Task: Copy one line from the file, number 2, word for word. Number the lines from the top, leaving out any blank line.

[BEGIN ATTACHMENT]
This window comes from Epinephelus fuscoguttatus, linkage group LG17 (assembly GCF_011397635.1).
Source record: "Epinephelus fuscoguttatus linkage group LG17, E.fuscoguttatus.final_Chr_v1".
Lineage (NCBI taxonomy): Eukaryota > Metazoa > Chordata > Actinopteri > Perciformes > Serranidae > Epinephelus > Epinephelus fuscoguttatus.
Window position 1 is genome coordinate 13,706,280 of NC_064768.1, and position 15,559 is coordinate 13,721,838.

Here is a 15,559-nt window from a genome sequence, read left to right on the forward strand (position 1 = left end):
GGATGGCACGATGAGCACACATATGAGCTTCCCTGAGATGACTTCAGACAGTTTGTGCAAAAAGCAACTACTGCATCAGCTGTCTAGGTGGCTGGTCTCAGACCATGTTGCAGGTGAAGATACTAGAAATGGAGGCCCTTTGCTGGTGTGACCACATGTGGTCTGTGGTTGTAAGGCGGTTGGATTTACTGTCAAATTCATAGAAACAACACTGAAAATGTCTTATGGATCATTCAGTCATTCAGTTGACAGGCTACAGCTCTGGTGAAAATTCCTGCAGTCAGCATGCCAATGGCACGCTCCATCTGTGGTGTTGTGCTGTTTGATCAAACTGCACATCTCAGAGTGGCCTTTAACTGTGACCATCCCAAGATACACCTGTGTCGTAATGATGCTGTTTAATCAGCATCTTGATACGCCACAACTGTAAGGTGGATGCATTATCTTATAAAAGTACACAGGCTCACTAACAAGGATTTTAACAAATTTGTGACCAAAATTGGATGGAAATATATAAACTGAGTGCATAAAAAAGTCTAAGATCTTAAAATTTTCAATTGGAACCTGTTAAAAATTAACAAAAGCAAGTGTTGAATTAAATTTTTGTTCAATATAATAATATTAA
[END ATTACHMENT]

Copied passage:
Source record: "Epinephelus fuscoguttatus linkage group LG17, E.fuscoguttatus.final_Chr_v1".